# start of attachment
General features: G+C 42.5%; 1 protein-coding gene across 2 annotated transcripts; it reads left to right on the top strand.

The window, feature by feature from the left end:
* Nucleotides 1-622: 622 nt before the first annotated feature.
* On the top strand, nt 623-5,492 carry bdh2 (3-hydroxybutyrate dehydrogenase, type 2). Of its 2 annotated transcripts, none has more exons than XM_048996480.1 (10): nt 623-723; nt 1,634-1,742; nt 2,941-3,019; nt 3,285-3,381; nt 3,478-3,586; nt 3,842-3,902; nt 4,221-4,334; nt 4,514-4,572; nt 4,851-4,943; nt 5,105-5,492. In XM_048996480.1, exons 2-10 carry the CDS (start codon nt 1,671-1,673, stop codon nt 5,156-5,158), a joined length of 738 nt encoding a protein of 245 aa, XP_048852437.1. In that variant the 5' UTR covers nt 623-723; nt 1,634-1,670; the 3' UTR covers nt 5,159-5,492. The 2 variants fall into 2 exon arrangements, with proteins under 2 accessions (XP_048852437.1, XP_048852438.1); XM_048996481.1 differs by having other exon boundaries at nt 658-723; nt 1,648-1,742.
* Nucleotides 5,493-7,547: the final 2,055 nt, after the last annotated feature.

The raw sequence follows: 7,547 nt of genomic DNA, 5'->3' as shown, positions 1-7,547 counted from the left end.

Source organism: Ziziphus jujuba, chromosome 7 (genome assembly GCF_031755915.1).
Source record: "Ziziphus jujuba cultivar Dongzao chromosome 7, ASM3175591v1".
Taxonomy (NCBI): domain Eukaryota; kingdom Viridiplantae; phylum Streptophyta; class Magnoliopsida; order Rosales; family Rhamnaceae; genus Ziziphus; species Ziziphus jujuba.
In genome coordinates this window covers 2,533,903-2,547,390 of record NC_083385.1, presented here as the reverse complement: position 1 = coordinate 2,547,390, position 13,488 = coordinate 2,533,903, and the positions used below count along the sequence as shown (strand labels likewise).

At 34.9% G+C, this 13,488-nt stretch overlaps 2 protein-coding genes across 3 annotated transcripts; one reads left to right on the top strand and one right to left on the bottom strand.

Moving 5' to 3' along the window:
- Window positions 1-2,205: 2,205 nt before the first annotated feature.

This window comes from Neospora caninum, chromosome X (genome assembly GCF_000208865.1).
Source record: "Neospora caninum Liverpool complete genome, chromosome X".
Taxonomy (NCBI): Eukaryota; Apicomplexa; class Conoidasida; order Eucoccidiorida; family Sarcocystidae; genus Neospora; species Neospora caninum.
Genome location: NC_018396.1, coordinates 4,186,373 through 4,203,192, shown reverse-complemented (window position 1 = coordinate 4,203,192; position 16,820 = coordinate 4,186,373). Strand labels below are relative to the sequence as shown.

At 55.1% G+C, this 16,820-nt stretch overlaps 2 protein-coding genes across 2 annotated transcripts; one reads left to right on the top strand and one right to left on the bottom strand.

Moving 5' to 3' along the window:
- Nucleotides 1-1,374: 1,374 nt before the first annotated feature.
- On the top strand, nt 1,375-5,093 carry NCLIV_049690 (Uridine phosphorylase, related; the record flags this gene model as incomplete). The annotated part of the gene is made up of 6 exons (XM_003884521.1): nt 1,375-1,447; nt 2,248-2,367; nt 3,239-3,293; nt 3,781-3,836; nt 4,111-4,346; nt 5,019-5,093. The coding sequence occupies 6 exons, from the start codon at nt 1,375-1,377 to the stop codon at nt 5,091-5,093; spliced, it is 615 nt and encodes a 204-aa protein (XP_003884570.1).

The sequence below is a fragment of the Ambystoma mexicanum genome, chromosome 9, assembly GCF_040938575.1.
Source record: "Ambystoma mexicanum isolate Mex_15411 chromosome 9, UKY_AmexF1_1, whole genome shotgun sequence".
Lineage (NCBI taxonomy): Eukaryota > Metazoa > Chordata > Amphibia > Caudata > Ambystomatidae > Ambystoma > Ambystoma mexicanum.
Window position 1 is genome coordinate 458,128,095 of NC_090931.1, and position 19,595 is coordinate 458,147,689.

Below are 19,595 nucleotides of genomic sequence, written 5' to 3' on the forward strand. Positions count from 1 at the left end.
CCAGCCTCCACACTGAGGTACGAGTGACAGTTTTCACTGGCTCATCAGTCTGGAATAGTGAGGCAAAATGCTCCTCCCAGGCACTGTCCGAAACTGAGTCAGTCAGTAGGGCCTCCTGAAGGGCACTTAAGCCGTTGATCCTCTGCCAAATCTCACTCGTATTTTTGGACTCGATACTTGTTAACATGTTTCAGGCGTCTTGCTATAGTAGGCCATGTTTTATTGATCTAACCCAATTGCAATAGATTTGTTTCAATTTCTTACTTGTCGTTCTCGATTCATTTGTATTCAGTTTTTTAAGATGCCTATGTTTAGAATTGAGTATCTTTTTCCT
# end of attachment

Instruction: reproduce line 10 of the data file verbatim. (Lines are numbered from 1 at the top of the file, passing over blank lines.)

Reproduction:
In genome coordinates this window covers 2,533,903-2,547,390 of record NC_083385.1, presented here as the reverse complement: position 1 = coordinate 2,547,390, position 13,488 = coordinate 2,533,903, and the positions used below count along the sequence as shown (strand labels likewise).